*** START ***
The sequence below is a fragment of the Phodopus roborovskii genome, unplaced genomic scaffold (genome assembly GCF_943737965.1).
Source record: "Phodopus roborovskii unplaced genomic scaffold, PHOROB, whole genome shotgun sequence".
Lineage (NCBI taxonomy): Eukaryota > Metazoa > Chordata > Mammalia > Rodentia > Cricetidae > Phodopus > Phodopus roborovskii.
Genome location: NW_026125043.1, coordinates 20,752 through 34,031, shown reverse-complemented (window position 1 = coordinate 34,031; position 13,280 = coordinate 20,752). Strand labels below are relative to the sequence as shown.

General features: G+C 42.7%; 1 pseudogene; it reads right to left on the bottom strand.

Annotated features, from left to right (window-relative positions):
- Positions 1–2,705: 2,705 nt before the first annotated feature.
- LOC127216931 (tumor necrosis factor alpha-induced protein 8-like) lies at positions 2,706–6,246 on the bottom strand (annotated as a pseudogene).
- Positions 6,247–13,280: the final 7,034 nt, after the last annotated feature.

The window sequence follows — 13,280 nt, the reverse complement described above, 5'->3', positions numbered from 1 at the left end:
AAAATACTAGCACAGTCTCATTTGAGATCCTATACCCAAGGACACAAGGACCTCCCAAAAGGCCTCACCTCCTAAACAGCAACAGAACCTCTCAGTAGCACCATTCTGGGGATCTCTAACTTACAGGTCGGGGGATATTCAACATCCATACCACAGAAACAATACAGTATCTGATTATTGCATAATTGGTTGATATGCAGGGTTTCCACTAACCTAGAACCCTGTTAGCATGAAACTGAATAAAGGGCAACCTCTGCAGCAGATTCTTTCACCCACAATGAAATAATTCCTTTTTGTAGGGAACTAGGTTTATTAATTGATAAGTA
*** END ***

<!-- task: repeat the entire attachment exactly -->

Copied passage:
The sequence below is a fragment of the Phodopus roborovskii genome, unplaced genomic scaffold (genome assembly GCF_943737965.1).
Source record: "Phodopus roborovskii unplaced genomic scaffold, PHOROB, whole genome shotgun sequence".
Lineage (NCBI taxonomy): Eukaryota > Metazoa > Chordata > Mammalia > Rodentia > Cricetidae > Phodopus > Phodopus roborovskii.
Genome location: NW_026125043.1, coordinates 20,752 through 34,031, shown reverse-complemented (window position 1 = coordinate 34,031; position 13,280 = coordinate 20,752). Strand labels below are relative to the sequence as shown.

General features: G+C 42.7%; 1 pseudogene; it reads right to left on the bottom strand.

Annotated features, from left to right (window-relative positions):
- Positions 1–2,705: 2,705 nt before the first annotated feature.
- LOC127216931 (tumor necrosis factor alpha-induced protein 8-like) lies at positions 2,706–6,246 on the bottom strand (annotated as a pseudogene).
- Positions 6,247–13,280: the final 7,034 nt, after the last annotated feature.

The window sequence follows — 13,280 nt, the reverse complement described above, 5'->3', positions numbered from 1 at the left end:
AAAATACTAGCACAGTCTCATTTGAGATCCTATACCCAAGGACACAAGGACCTCCCAAAAGGCCTCACCTCCTAAACAGCAACAGAACCTCTCAGTAGCACCATTCTGGGGATCTCTAACTTACAGGTCGGGGGATATTCAACATCCATACCACAGAAACAATACAGTATCTGATTATTGCATAATTGGTTGATATGCAGGGTTTCCACTAACCTAGAACCCTGTTAGCATGAAACTGAATAAAGGGCAACCTCTGCAGCAGATTCTTTCACCCACAATGAAATAATTCCTTTTTGTAGGGAACTAGGTTTATTAATTGATAAGTA